Sports Law Blog
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Friday, February 02, 2007
FIFA's "immunity" under challenge
For my last post, I chose a truly intriguing aspect of European Sports Law - the self-awarded legal "immunity" enjoyed by FIFA and its National Football Associations.
Under Article 62 (2) of the FIFA Regulations [r]ecourse to ordinary courts of law is prohibited unless specifically provided for in the FIFA regulations. I'm not going to go deep into the legal questions a provision of this kind entails, namely in the area of regulation and the relations between regulatory and judicial entities. Suffice to say that in Europe (as in the US or any other mildly civilized world...) the right to obtain redress in a court of law is a fundamental right of any citizen. The recent Belet report, finally approved by the European Parliament, clearly states that the submittal of claims in civil courts cannot be the subject of disciplinary action by FIFA, even if there is the need to preserve the integrity of FIFA's competitions. The report further challenges FIFA to amend its regulations so that balance can be struck between the individual right to address a civil court and the organization of competitions.
This obscure provision went relatively unnoticed for many decades, until sport became big business. The money involved in sport spurred the movement towards court rooms of which the Bosman decision is perhaps the most visible result. The aftermath of Bosman (it bares great resemblances to baseball’s first cases as far as freedom of movement arguments are concerned) is ironic. It is a harsh decision that basically shattered football's transference system as it was know at the time, with well-documented effects to competitive balance in European Football. After Bosman, European courts have been cautious in their approach to sporting matters, afraid to once again disrupt football well-established model. Notwithstanding the increasingly lenient stance displayed by the judiciary, FIFA reacted violently to Bosman, enforcing Article 62 (2) in an attempt to preserve its regulatory power over football. Several cases have highlighted FIFA's recent stance: in Portugal, Gil Vicente, a small Premier League club was relegated because it submitted an action in a Portuguese Administrative Court, seeking to authorize the registration of one of its players, in what latter became known as the "Mateus Case". The case may yet end up in European Courts and it would come as a surprise if Article 62 were to be deemed compliant with European Law. There is no organizational goal or competitive integrity end that can justify this type of “immunity”. In fact, restrictions and its advantageous effects should be assessed in court.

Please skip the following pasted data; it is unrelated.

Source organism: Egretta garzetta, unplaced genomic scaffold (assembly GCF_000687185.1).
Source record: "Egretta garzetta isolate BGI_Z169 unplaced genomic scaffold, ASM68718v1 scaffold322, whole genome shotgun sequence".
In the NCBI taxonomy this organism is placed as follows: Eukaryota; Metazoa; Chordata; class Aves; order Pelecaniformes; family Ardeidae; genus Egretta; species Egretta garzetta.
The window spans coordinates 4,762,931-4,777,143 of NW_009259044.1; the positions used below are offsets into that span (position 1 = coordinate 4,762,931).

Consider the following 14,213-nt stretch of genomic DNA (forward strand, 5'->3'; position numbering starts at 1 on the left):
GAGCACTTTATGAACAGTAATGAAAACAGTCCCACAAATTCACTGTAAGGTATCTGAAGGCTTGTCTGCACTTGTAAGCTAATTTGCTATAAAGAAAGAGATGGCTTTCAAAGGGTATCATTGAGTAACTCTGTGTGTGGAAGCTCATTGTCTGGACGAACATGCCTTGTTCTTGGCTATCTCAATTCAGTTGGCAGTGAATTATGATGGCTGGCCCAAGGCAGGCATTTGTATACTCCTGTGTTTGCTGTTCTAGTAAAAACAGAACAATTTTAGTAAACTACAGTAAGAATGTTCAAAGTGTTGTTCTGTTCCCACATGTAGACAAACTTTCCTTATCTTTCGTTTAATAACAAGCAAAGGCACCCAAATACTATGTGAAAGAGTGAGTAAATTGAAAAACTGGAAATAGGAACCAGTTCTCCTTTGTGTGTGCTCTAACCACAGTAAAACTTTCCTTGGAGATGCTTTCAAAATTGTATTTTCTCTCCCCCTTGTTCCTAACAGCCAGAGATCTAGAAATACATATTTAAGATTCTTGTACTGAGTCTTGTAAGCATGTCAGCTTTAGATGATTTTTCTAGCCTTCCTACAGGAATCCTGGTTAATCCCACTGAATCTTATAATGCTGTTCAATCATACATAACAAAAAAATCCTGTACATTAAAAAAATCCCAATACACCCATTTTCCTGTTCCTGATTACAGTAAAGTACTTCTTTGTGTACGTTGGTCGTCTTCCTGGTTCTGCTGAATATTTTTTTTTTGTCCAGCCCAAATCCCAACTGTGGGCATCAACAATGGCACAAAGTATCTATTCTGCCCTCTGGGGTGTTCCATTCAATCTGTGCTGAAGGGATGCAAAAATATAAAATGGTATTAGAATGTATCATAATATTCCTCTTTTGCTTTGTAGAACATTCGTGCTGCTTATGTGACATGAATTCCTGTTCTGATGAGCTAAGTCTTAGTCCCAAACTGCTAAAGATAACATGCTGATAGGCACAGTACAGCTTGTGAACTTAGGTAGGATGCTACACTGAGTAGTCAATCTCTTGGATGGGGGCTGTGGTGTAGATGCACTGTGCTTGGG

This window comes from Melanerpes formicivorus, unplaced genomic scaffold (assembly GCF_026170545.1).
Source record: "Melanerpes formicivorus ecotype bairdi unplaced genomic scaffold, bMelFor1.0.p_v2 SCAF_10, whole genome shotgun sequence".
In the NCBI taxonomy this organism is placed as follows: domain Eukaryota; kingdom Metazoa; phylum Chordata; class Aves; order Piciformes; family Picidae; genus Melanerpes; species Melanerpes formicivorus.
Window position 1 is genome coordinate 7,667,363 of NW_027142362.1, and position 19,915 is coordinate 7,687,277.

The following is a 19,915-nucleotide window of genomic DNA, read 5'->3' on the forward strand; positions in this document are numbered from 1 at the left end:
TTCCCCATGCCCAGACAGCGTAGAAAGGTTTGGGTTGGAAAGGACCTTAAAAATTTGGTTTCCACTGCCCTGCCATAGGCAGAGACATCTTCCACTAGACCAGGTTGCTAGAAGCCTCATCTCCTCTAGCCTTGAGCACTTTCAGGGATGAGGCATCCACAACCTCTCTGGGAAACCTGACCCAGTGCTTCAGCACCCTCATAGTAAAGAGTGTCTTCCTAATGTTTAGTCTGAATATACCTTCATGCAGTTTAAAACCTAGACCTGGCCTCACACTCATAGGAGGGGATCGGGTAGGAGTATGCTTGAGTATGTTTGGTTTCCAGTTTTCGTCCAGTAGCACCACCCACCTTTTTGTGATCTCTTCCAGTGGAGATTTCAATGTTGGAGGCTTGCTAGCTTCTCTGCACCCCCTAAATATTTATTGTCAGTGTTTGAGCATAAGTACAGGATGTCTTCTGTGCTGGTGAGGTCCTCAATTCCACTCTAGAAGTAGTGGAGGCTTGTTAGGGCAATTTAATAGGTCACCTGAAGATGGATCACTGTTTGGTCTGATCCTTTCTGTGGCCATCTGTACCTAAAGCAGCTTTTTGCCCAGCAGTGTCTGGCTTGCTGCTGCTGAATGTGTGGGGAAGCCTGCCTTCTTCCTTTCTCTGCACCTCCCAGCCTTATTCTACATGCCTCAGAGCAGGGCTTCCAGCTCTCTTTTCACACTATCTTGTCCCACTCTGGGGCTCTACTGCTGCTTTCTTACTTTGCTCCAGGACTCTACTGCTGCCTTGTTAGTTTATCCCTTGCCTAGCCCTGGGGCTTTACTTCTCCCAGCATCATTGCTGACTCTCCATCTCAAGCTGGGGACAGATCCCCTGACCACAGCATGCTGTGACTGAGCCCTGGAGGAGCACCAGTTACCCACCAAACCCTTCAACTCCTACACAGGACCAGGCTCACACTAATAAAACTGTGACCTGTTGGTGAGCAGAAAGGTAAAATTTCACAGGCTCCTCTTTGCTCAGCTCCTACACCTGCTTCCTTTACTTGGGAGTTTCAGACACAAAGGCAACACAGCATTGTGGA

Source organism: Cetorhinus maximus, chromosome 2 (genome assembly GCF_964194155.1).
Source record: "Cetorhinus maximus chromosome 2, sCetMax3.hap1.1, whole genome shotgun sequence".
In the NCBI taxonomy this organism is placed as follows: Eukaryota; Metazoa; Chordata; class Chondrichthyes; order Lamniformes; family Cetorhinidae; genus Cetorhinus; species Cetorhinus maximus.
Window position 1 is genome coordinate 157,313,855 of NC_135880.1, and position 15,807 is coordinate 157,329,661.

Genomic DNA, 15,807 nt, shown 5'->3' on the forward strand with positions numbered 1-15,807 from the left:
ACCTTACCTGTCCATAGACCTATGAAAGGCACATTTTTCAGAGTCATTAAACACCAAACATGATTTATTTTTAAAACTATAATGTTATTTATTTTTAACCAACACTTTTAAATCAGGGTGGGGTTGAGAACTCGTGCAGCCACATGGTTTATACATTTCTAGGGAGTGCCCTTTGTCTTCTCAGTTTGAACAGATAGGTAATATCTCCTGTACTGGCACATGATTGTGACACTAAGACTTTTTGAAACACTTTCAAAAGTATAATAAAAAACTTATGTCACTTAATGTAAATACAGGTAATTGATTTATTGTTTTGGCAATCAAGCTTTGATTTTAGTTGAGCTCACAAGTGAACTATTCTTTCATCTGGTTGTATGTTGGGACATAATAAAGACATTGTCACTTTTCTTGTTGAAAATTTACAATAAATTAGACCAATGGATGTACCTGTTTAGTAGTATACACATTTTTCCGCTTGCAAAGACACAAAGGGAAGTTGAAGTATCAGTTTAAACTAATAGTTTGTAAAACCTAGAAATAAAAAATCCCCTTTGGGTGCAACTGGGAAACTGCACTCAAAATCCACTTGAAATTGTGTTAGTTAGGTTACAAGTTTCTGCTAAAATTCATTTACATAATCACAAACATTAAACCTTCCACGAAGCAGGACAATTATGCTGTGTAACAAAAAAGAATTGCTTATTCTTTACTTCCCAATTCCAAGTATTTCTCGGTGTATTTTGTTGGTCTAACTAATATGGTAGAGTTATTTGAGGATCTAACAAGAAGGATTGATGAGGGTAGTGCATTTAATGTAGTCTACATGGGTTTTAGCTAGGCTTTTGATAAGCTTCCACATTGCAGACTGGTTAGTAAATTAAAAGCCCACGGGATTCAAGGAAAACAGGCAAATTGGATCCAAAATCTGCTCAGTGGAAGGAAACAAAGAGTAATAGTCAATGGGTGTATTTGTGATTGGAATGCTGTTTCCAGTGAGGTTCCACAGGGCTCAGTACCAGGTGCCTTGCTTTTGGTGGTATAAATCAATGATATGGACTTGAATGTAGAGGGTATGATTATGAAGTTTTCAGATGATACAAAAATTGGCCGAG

After going through some of the American case-law involving professional leagues, I now wonder: what if an MLS franchise were to challenge any of the MLS rules in a court of Law? How would Americans react to FIFA's attempt to block the claim by imposing Article 62 on club and league?
P.S. - This was my last post. I deliberately chose to focus on football because it is the one sport that will allow us to adequately compare American and European case-law in the future. American sports have always been business and have merited legal treatment in accordance with the status. Still American courts have managed to take into account the specific features of sporting organizations and competitions. I believe the American Model is of great value to its European counter-part in this time of major changes.
I would like to thank the Sports Law Blog team for this invitation and especially Michael McCann. It has been a true honor. This blog is excellent. I would also like to thank the commentators for their great comments.